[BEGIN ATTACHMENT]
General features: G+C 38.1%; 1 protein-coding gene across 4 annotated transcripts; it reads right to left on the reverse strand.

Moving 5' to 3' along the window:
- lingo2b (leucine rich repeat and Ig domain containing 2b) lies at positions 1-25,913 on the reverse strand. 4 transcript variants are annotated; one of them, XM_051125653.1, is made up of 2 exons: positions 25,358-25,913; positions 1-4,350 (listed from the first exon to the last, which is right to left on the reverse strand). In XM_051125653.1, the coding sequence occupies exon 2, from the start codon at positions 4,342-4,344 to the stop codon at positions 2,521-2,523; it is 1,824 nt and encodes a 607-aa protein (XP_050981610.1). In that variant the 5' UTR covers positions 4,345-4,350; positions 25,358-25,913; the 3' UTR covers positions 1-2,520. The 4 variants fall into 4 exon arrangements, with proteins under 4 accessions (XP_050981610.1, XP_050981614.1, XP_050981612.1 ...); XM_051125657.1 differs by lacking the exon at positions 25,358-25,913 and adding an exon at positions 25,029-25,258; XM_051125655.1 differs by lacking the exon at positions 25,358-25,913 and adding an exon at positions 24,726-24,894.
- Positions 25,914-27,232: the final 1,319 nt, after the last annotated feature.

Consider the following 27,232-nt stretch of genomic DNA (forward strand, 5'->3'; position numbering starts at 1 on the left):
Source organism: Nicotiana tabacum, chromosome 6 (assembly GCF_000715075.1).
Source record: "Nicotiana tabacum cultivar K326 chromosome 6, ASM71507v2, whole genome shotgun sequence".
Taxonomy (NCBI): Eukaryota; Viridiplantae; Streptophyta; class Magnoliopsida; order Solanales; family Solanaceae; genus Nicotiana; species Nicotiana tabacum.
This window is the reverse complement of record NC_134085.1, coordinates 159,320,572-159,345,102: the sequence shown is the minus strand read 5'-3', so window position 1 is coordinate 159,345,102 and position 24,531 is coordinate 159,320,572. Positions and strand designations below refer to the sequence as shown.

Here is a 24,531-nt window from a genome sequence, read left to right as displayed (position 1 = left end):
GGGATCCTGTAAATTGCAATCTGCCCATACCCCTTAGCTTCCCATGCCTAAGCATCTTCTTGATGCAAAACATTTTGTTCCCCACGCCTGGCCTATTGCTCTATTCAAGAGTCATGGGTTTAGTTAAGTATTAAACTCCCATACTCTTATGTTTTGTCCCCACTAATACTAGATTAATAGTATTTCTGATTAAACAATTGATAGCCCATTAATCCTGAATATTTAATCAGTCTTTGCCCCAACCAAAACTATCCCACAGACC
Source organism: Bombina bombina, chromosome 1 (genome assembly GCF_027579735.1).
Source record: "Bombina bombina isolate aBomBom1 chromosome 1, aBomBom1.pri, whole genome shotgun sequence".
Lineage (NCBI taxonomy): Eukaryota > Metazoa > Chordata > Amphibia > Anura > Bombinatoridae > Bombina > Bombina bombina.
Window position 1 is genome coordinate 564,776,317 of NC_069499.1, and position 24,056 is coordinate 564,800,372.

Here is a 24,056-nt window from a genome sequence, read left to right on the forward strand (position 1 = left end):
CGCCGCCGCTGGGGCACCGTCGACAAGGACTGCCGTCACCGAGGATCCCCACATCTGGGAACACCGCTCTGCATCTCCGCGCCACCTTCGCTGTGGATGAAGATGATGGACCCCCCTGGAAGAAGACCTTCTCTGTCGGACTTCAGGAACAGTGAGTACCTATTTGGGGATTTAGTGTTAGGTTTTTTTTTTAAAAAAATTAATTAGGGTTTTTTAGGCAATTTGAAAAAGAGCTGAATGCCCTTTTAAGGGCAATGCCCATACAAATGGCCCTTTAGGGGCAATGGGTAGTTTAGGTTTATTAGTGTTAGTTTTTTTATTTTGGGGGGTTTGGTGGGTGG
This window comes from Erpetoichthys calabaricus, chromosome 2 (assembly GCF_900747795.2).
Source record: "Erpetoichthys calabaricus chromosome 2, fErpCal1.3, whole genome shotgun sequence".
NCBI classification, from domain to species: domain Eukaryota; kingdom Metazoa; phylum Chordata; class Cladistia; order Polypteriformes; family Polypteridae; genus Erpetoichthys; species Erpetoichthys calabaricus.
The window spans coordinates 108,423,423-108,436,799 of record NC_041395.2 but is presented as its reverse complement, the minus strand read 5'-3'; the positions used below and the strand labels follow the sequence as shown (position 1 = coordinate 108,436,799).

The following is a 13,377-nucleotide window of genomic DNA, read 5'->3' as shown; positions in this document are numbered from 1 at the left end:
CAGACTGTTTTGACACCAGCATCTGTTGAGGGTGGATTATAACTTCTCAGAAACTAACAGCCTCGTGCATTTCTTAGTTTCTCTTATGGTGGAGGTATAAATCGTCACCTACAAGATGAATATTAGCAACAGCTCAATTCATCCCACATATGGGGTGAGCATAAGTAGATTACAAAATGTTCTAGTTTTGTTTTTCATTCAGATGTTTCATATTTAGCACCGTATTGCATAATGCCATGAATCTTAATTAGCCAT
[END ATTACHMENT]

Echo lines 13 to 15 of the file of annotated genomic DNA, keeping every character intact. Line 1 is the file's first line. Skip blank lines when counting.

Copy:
Source record: "Bombina bombina isolate aBomBom1 chromosome 1, aBomBom1.pri, whole genome shotgun sequence".
Lineage (NCBI taxonomy): Eukaryota > Metazoa > Chordata > Amphibia > Anura > Bombinatoridae > Bombina > Bombina bombina.
Window position 1 is genome coordinate 564,776,317 of NC_069499.1, and position 24,056 is coordinate 564,800,372.